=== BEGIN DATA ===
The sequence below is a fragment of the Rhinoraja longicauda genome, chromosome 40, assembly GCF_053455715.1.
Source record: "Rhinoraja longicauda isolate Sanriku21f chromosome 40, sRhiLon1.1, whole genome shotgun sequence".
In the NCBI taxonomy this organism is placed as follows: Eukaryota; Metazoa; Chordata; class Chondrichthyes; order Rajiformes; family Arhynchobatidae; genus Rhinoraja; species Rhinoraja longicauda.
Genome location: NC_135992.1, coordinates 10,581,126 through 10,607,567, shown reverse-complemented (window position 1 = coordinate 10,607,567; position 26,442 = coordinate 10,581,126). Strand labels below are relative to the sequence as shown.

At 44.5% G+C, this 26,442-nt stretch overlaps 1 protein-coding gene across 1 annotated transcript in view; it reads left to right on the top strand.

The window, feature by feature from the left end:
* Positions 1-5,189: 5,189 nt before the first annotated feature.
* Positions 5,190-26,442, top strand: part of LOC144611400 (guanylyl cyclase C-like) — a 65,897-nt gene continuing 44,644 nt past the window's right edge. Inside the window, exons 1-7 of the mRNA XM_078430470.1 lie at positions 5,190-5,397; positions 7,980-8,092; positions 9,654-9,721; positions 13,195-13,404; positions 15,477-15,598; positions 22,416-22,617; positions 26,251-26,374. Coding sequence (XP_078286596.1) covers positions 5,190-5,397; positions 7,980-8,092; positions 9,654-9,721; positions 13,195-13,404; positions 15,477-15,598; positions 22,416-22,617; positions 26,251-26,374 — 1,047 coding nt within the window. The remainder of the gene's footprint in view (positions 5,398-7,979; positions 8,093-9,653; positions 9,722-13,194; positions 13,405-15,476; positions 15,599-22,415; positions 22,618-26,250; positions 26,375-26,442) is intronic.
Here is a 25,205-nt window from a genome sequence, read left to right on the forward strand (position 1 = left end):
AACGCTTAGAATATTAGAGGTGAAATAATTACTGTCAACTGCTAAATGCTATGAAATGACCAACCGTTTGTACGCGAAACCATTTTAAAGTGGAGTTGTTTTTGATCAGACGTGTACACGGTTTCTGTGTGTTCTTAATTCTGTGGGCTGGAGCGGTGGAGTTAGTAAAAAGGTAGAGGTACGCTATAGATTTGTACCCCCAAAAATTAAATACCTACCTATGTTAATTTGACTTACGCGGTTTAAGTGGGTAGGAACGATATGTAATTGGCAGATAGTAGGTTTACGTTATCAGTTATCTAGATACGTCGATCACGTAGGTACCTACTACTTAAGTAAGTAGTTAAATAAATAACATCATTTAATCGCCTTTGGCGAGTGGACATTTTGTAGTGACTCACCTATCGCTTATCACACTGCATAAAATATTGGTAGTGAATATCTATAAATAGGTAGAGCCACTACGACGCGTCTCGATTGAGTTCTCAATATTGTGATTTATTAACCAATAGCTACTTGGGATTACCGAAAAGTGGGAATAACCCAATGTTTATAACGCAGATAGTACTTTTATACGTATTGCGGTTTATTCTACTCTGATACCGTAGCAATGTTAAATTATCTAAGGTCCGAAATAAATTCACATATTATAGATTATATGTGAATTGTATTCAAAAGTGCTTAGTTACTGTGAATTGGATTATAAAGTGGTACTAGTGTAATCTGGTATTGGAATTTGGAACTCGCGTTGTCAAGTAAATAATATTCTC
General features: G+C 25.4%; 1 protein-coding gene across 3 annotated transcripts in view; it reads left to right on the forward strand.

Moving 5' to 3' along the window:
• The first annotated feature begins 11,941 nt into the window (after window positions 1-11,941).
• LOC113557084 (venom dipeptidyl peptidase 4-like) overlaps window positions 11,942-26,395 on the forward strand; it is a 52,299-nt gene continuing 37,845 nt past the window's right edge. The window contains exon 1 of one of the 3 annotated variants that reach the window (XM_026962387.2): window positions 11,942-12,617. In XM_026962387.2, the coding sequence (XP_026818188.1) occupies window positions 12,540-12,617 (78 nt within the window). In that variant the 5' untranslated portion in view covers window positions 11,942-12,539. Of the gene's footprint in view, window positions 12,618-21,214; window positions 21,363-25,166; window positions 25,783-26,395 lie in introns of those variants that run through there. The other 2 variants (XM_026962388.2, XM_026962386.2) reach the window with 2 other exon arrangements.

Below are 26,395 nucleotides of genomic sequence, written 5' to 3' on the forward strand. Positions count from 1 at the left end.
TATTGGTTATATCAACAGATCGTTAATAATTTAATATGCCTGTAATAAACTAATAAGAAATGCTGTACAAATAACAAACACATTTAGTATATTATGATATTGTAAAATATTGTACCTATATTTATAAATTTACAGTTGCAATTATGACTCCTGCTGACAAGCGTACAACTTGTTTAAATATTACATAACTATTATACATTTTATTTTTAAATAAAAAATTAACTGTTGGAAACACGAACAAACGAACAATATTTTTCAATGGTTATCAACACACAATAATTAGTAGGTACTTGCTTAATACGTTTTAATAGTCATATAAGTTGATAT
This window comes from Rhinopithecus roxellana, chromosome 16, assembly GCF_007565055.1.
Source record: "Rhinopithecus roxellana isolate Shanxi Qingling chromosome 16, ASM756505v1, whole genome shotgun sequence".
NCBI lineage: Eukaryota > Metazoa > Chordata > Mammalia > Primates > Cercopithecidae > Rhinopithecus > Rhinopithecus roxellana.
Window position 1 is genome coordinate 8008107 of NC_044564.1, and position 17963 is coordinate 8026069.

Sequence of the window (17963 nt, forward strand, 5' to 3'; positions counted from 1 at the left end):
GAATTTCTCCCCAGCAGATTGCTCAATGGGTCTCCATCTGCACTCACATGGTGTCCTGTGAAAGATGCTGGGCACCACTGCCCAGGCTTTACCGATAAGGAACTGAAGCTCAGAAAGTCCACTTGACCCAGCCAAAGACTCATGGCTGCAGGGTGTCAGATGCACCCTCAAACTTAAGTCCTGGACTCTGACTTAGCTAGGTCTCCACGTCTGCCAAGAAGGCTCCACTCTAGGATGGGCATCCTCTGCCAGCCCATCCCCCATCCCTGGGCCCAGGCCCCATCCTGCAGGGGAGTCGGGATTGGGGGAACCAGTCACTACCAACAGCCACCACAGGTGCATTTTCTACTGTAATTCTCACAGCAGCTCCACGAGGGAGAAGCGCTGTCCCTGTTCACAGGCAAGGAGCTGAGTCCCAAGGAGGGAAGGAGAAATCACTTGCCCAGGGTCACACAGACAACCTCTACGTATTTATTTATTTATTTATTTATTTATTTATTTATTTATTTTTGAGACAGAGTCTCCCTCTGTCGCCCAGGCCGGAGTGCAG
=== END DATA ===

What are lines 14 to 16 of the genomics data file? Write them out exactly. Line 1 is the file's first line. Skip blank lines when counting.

• LOC113557084 (venom dipeptidyl peptidase 4-like) overlaps window positions 11,942-26,395 on the forward strand; it is a 52,299-nt gene continuing 37,845 nt past the window's right edge. The window contains exon 1 of one of the 3 annotated variants that reach the window (XM_026962387.2): window positions 11,942-12,617. In XM_026962387.2, the coding sequence (XP_026818188.1) occupies window positions 12,540-12,617 (78 nt within the window). In that variant the 5' untranslated portion in view covers window positions 11,942-12,539. Of the gene's footprint in view, window positions 12,618-21,214; window positions 21,363-25,166; window positions 25,783-26,395 lie in introns of those variants that run through there. The other 2 variants (XM_026962388.2, XM_026962386.2) reach the window with 2 other exon arrangements.

Below are 26,395 nucleotides of genomic sequence, written 5' to 3' on the forward strand. Positions count from 1 at the left end.
TATTGGTTATATCAACAGATCGTTAATAATTTAATATGCCTGTAATAAACTAATAAGAAATGCTGTACAAATAACAAACACATTTAGTATATTATGATATTGTAAAATATTGTACCTATATTTATAAATTTACAGTTGCAATTATGACTCCTGCTGACAAGCGTACAACTTGTTTAAATATTACATAACTATTATACATTTTATTTTTAAATAAAAAATTAACTGTTGGAAACACGAACAAACGAACAATATTTTTCAATGGTTATCAACACACAATAATTAGTAGGTACTTGCTTAATACGTTTTAATAGTCATATAAGTTGATAT